Lockport Union-Sun & Journal — After that first Christmas, Alex didn’t care to climb the tree. He did, however, delight for a few years in batting a bell that always hung from a lower branch. (Guess who strategically put it there?) The rest of the time he found that the white sheet wrapped around the trunk made a perfect bed.
Then there was the year that the family tree fell. Well, almost fell. My sister Therese caught it as it was falling. Sort of. It was falling toward her, and she screamed and caught it, propping it up best she could until we came running in from the kitchen to help. But first, I laughed.
We determined the tree wasn’t in the stand properly but because it was partially decorated, we weren’t about to try and set it correctly. Instead, I retrieved a cinder block from the backyard and placed it on the opposite side of the tree stand, to counter the canting conifer.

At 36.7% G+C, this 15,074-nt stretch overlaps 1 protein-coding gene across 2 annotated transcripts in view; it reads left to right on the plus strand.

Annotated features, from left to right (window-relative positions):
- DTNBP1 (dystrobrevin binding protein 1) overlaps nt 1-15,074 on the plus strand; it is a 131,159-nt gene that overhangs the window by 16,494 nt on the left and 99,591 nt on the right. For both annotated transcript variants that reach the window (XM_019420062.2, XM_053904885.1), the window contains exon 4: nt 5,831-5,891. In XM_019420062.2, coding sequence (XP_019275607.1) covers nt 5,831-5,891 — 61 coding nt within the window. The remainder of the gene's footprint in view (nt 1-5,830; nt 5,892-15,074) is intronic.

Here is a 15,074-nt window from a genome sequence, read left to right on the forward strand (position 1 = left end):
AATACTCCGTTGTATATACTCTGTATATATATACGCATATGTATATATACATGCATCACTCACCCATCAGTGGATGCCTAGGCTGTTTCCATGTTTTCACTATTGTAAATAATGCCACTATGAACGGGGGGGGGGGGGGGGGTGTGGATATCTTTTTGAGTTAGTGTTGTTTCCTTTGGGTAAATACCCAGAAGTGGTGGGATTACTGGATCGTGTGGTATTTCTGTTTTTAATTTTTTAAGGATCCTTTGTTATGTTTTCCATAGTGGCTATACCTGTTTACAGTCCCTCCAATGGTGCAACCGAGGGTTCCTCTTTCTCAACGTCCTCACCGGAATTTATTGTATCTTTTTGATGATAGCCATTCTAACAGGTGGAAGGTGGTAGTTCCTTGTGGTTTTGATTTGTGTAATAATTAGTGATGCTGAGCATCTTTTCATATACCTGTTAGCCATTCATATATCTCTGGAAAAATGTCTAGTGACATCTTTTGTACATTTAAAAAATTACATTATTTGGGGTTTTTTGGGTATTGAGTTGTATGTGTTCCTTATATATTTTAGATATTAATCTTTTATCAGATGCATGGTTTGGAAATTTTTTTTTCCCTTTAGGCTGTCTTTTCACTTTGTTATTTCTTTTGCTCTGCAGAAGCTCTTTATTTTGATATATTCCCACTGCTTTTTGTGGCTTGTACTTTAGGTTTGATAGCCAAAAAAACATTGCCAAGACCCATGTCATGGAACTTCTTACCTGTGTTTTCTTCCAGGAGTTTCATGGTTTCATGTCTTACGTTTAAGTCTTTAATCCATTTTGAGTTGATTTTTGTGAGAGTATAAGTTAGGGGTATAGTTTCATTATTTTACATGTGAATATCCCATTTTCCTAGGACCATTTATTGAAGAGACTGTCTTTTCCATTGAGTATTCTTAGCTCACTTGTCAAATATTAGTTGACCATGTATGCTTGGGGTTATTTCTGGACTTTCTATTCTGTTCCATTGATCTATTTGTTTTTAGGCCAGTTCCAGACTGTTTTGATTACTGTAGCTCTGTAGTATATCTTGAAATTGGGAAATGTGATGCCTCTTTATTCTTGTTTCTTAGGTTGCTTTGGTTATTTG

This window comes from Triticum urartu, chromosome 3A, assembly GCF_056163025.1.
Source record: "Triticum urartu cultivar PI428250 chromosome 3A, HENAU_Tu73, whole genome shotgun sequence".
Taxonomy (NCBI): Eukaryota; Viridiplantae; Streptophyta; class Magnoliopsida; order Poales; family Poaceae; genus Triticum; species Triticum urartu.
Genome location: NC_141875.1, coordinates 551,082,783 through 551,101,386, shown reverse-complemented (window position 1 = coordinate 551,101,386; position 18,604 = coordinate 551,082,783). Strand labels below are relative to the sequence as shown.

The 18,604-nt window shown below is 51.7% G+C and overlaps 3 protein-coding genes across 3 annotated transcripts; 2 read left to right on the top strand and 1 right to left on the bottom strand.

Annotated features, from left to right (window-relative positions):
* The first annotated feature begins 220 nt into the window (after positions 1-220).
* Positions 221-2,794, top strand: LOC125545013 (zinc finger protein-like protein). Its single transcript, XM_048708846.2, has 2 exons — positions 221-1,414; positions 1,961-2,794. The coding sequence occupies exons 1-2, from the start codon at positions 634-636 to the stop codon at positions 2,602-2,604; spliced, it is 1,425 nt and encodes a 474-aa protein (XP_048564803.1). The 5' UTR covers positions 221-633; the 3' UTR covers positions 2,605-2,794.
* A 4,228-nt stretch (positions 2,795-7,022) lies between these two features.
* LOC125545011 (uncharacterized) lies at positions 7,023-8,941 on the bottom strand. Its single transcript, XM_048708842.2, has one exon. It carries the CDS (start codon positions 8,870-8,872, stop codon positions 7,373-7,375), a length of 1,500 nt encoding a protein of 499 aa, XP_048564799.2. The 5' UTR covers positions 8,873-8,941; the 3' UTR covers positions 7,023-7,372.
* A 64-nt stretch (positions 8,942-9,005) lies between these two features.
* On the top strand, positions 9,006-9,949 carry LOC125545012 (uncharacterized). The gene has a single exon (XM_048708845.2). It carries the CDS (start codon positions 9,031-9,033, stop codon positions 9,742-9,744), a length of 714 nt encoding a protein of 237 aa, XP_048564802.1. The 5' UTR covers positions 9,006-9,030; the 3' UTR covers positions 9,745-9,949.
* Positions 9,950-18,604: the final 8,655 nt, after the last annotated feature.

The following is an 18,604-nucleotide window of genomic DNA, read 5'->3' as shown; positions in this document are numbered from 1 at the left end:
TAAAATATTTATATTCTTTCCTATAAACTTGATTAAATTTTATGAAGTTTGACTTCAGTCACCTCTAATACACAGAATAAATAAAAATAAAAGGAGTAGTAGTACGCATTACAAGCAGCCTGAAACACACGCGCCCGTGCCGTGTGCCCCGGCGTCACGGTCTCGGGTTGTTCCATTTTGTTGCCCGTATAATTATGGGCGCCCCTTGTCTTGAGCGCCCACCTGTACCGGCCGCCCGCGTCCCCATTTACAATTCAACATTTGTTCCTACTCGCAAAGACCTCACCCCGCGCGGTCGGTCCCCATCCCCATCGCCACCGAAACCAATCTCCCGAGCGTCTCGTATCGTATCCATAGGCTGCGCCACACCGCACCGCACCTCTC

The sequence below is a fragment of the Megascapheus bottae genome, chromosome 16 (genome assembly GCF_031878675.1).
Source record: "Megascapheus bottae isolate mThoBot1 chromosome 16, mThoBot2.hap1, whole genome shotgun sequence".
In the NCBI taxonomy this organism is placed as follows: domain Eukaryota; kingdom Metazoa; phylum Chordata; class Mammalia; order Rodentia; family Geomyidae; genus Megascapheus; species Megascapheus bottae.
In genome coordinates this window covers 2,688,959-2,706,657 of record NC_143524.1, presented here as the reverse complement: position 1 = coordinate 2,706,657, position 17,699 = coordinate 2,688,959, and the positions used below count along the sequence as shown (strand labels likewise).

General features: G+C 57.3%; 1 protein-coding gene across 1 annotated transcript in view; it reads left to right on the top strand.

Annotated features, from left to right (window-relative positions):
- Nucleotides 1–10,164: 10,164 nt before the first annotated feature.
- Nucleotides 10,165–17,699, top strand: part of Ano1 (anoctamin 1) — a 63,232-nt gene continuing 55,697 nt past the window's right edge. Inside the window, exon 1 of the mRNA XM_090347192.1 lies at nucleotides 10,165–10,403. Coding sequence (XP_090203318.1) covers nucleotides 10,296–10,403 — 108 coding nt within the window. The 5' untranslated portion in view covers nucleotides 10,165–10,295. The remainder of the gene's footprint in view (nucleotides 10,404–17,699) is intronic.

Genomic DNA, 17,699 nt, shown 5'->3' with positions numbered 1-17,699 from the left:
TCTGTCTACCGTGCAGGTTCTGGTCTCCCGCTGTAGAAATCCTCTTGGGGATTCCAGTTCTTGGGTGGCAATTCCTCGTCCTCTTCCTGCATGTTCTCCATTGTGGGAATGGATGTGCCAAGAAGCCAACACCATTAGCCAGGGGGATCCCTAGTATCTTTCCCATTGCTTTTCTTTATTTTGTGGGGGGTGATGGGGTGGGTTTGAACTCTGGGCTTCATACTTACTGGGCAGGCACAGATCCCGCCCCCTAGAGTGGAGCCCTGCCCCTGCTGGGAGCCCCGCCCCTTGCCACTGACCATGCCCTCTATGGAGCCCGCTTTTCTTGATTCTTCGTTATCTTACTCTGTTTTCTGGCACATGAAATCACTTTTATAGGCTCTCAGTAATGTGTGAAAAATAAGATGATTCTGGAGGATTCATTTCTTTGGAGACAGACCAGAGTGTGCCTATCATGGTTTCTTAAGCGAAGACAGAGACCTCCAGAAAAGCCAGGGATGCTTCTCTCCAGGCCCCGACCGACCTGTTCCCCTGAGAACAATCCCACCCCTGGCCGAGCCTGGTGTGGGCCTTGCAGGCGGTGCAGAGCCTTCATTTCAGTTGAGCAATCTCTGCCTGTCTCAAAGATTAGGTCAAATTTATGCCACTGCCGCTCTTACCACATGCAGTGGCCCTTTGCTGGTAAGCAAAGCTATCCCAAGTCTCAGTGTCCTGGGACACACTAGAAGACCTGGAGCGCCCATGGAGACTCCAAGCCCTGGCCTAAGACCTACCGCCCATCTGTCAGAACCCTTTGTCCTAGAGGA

We then placed a sheet around the tree, cleverly hiding the cinderblock from view. Had my father ever known, he would have been fit to be tied. There would have been a lecture about doing things right the first time. Surprisingly, he never cast a suspicious eye at that tree. “Surprisingly,” because a Christmas wasn’t a Christmas without my dad complaining that the tree was leaning. Our usual response: “The tree’s not leaning, Dad … you’re leaning.”
Speaking of Dad, he hated to see a burned out bulb, whether on the tree or among the outdoor lights hanging from the house and garage. He’d see a burned-out bulb and begin muttering to himself about how they don’t make things like they used to, how he used to go to the movies for a quarter and now he’d have to pull out the step ladder and hope he doesn’t slip on the ice. Exactly what the 25-cent movies had to do with replacing a light bulb remains a mystery to me.